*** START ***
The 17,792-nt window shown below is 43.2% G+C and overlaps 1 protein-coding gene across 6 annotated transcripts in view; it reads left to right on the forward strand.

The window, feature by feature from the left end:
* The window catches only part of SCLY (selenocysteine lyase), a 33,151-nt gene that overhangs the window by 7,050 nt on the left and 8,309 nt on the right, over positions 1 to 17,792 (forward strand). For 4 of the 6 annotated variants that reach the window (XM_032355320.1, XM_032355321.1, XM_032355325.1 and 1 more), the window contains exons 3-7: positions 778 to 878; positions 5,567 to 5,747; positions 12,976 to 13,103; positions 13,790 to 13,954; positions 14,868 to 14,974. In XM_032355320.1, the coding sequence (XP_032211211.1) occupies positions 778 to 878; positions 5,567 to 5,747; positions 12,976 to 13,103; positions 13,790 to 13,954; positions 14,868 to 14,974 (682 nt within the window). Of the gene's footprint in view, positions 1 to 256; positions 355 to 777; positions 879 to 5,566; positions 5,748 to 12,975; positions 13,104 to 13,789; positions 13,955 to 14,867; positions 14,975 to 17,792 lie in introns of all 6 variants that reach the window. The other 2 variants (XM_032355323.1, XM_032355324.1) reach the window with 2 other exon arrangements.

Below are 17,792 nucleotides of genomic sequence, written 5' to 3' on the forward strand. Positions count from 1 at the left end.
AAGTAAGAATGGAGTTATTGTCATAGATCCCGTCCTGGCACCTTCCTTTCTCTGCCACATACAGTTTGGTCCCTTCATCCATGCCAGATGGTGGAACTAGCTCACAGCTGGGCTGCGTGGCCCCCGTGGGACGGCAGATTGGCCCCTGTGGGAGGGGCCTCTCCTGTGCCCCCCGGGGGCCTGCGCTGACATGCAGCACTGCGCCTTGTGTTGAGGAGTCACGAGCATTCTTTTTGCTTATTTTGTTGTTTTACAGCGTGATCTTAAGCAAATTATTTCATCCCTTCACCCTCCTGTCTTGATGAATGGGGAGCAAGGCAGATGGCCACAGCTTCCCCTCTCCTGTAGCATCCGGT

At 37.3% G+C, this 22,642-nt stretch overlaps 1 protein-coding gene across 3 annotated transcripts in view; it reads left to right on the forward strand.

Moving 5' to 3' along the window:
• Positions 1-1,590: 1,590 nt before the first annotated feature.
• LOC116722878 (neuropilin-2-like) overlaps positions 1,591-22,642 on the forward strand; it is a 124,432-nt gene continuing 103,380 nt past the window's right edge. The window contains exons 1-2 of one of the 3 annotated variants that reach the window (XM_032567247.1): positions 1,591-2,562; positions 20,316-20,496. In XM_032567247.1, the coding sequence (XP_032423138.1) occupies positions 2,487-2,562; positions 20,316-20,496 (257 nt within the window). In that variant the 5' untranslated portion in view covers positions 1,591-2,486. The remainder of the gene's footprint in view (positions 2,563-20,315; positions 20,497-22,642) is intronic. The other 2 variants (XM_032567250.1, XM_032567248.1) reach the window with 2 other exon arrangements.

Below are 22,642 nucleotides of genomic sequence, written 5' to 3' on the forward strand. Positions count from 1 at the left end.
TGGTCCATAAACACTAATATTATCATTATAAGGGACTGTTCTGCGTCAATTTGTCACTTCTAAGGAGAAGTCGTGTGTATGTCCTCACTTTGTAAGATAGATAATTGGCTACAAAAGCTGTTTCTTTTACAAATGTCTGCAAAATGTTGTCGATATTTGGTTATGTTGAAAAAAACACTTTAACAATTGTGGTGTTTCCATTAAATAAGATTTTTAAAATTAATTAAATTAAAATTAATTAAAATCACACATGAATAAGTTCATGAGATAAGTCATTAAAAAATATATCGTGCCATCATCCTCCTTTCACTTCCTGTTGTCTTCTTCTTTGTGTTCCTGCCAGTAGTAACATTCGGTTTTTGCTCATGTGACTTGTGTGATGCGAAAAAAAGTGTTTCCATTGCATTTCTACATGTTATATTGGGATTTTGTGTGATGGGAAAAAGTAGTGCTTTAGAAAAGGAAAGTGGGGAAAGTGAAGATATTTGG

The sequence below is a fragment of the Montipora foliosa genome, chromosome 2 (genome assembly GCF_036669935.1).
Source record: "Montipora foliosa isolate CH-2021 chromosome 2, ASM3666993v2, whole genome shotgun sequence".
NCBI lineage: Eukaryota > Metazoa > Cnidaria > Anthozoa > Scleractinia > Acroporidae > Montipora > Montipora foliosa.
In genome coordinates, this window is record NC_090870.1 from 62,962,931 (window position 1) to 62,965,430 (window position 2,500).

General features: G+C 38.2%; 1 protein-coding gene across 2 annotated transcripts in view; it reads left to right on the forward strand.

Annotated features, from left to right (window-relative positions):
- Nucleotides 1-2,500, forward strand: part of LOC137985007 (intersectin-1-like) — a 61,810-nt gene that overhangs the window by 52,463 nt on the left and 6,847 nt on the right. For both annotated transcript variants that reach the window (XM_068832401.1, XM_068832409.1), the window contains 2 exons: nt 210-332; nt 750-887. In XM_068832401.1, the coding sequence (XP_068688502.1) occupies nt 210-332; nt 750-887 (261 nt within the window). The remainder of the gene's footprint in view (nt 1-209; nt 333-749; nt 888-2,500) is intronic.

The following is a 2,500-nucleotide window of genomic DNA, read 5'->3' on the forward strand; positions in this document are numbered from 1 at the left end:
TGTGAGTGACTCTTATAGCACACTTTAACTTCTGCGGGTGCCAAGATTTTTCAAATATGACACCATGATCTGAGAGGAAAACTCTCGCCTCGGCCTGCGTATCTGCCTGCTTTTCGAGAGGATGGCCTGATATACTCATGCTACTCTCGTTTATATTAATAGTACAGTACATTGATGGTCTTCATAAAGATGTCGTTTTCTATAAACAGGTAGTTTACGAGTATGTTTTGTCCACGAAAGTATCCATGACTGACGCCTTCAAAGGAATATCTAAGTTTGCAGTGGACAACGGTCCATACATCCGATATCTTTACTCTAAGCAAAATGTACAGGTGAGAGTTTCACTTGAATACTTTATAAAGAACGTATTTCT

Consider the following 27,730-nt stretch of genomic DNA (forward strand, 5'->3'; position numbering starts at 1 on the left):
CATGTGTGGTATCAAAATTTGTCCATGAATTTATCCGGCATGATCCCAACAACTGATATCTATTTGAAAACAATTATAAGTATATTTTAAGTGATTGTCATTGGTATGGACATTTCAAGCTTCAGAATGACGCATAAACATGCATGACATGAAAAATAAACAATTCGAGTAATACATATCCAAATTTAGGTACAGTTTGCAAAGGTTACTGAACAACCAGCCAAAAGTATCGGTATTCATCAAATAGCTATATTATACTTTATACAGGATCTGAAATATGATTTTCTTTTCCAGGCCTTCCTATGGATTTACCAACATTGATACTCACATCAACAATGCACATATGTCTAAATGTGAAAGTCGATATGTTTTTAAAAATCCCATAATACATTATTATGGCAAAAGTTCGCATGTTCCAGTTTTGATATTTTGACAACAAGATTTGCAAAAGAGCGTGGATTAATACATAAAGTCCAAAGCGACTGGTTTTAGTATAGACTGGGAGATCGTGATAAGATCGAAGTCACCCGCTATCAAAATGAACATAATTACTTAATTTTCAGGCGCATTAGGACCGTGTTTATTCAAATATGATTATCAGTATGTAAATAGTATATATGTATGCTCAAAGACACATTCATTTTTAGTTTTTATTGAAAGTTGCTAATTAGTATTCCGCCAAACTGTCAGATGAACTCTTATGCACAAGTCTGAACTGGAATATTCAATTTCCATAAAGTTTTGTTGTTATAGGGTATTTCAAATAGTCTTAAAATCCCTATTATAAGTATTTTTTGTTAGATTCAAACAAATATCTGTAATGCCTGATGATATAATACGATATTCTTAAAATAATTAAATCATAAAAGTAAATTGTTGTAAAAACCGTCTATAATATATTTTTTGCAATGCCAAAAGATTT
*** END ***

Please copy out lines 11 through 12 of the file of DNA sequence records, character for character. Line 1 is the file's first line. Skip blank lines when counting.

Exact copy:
TGGTCCATAAACACTAATATTATCATTATAAGGGACTGTTCTGCGTCAATTTGTCACTTCTAAGGAGAAGTCGTGTGTATGTCCTCACTTTGTAAGATAGATAATTGGCTACAAAAGCTGTTTCTTTTACAAATGTCTGCAAAATGTTGTCGATATTTGGTTATGTTGAAAAAAACACTTTAACAATTGTGGTGTTTCCATTAAATAAGATTTTTAAAATTAATTAAATTAAAATTAATTAAAATCACACATGAATAAGTTCATGAGATAAGTCATTAAAAAATATATCGTGCCATCATCCTCCTTTCACTTCCTGTTGTCTTCTTCTTTGTGTTCCTGCCAGTAGTAACATTCGGTTTTTGCTCATGTGACTTGTGTGATGCGAAAAAAAGTGTTTCCATTGCATTTCTACATGTTATATTGGGATTTTGTGTGATGGGAAAAAGTAGTGCTTTAGAAAAGGAAAGTGGGGAAAGTGAAGATATTTGG

The sequence below is a fragment of the Montipora foliosa genome, chromosome 2 (genome assembly GCF_036669935.1).